Sometimes a transaction does not result in the desired outcome. When it comes to IRA contributions and conversions though, tax laws were enacted to allow a do-over. This is the foundation for a "recharacterization." When a person converts a traditional IRA to a Roth IRA, the amount converted becomes immediately taxable to the account holder. The hope is that the Roth account continues to grow and will eventually provide tax-free distributions for many years to come. With the ups and downs of the market that may not always be the case. If the balance of your account has dropped since the date of conversion, you have the option of making an election to recharacterize the conversion, which essentially unwinds the original transaction as if it never happened. This eliminates the conversion income for the account holder and puts the IRA back into a traditional IRA account. A subsequent conversion can still be made at a later date.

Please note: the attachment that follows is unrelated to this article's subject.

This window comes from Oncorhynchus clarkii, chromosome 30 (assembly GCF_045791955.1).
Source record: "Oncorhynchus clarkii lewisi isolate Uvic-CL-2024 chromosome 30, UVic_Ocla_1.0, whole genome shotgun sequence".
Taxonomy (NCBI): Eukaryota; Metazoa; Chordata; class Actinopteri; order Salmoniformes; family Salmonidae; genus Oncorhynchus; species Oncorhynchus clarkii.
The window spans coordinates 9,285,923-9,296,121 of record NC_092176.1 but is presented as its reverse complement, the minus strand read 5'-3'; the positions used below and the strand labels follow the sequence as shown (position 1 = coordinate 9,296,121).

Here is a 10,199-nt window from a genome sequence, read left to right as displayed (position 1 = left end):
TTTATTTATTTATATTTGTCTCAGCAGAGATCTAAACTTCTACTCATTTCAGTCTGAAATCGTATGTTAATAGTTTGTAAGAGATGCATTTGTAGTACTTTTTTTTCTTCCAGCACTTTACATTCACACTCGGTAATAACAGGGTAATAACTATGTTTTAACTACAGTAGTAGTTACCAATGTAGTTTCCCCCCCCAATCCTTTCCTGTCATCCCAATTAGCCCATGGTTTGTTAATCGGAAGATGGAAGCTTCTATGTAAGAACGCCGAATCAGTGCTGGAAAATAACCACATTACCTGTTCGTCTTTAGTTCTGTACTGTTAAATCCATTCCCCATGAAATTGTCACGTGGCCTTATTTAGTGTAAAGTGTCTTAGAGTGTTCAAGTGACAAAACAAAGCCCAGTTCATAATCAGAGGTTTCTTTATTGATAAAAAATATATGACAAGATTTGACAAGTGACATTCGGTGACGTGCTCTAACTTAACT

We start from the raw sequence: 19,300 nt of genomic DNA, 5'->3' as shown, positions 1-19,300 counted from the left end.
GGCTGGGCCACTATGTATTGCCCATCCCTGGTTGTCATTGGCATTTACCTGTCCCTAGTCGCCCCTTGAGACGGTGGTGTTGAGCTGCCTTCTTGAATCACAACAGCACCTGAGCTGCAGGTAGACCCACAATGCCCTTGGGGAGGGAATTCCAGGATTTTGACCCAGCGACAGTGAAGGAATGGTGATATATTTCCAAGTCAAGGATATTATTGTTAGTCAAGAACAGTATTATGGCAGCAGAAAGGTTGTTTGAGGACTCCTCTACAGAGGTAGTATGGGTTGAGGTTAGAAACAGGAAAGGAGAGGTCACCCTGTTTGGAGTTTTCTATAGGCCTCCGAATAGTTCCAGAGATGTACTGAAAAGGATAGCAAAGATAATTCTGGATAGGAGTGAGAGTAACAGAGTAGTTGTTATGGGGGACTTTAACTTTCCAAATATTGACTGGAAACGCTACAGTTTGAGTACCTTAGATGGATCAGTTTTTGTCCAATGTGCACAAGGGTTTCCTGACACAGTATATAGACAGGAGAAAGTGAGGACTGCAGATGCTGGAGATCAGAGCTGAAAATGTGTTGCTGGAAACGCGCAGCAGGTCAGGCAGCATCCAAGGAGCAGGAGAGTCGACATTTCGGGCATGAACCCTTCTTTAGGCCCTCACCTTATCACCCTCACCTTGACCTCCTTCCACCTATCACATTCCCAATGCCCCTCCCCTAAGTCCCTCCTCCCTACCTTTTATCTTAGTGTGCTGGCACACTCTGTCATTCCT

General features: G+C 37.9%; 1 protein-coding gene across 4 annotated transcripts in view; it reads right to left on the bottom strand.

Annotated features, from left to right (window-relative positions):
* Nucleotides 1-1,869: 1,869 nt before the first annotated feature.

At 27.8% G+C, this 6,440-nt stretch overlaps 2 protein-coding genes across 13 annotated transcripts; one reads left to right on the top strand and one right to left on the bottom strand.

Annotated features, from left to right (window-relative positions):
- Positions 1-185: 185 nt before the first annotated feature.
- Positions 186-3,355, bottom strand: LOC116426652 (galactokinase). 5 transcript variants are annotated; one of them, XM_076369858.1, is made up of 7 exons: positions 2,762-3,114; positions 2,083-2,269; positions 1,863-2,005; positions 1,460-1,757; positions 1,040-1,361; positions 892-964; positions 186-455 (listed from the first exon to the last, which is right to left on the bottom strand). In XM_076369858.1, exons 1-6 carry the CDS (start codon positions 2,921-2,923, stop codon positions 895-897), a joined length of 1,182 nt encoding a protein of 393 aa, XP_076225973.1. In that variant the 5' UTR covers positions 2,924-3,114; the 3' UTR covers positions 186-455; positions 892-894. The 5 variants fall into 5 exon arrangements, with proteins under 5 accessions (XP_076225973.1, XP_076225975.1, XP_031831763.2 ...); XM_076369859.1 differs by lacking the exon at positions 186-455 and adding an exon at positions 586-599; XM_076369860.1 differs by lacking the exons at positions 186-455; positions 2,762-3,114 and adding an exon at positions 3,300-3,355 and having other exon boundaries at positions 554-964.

The same can be done for an IRA contribution. An individual can elect to recharacterize a traditional IRA contribution (assuming they are not subject to the income limits) to a Roth contribution (or vice versa). However, the deadline to complete a recharacterization is fast approaching, Oct. 15, 2018. This only applies to conversions actually completed in calendar year 2017 or for contributions made for the calendar year 2017. If you made a conversion in 2017 and have not achieved the desired results, you should consider this election and contact your broker to begin the necessary steps.
As a final note, the Tax Cut and Jobs Act of 2017 eliminates recharcterizations of IRA conversions made in 2018 and beyond. So, this is your final chance to take advantage of this government approved "do-over."